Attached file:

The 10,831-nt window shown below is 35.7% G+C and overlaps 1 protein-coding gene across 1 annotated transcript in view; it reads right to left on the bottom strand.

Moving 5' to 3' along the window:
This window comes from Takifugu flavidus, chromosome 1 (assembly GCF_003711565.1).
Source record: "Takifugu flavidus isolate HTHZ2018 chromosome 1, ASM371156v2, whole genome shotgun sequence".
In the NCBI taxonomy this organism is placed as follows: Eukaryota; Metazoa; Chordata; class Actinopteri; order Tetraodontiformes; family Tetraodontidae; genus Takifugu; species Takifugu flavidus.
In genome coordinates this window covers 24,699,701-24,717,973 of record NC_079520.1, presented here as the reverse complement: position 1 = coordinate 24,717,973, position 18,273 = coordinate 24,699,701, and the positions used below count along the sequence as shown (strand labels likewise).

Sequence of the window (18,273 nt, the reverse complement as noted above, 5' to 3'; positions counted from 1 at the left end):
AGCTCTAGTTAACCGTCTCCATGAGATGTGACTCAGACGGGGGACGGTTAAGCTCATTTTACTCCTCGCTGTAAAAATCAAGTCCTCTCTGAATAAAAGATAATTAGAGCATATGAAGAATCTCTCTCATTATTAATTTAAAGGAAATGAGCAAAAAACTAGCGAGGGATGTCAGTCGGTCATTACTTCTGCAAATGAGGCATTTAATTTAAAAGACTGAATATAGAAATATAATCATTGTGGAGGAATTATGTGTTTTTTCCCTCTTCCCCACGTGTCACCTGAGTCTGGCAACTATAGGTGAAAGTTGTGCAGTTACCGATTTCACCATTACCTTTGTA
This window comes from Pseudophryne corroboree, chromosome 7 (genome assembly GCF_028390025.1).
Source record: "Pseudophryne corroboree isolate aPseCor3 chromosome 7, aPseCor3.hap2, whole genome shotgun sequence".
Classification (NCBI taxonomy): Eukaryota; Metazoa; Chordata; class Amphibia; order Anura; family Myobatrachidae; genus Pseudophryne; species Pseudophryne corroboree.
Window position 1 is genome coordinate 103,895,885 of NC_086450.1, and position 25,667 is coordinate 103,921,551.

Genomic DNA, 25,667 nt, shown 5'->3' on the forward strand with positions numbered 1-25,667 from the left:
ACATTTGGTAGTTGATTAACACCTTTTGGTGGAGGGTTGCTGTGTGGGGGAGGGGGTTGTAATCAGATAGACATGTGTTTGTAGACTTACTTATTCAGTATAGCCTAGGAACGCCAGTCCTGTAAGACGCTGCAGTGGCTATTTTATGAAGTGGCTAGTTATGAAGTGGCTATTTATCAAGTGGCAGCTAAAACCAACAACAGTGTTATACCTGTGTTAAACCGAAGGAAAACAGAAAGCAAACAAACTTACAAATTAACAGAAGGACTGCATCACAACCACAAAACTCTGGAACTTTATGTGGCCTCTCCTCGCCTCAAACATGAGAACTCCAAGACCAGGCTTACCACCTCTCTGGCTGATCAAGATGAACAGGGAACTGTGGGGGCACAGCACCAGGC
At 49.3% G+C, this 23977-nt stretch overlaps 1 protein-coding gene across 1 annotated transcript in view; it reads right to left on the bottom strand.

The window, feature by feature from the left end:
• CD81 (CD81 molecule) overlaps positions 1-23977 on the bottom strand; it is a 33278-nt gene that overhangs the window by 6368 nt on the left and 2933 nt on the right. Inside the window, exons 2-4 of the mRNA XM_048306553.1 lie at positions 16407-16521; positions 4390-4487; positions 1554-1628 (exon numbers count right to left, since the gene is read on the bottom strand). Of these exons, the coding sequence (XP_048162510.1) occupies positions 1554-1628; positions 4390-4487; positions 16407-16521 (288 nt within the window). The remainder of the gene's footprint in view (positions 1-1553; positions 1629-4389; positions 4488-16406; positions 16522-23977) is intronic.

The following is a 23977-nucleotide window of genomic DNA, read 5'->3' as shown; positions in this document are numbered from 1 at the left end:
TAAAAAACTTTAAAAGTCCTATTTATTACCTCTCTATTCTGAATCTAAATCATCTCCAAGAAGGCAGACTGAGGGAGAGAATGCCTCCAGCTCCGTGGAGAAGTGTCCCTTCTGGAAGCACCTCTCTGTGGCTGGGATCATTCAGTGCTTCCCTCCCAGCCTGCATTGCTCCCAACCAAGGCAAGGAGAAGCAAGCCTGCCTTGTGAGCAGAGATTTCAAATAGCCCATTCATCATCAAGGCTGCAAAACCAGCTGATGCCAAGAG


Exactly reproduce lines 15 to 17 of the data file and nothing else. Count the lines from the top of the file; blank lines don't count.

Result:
At 49.3% G+C, this 23977-nt stretch overlaps 1 protein-coding gene across 1 annotated transcript in view; it reads right to left on the bottom strand.

The window, feature by feature from the left end:
• CD81 (CD81 molecule) overlaps positions 1-23977 on the bottom strand; it is a 33278-nt gene that overhangs the window by 6368 nt on the left and 2933 nt on the right. Inside the window, exons 2-4 of the mRNA XM_048306553.1 lie at positions 16407-16521; positions 4390-4487; positions 1554-1628 (exon numbers count right to left, since the gene is read on the bottom strand). Of these exons, the coding sequence (XP_048162510.1) occupies positions 1554-1628; positions 4390-4487; positions 16407-16521 (288 nt within the window). The remainder of the gene's footprint in view (positions 1-1553; positions 1629-4389; positions 4488-16406; positions 16522-23977) is intronic.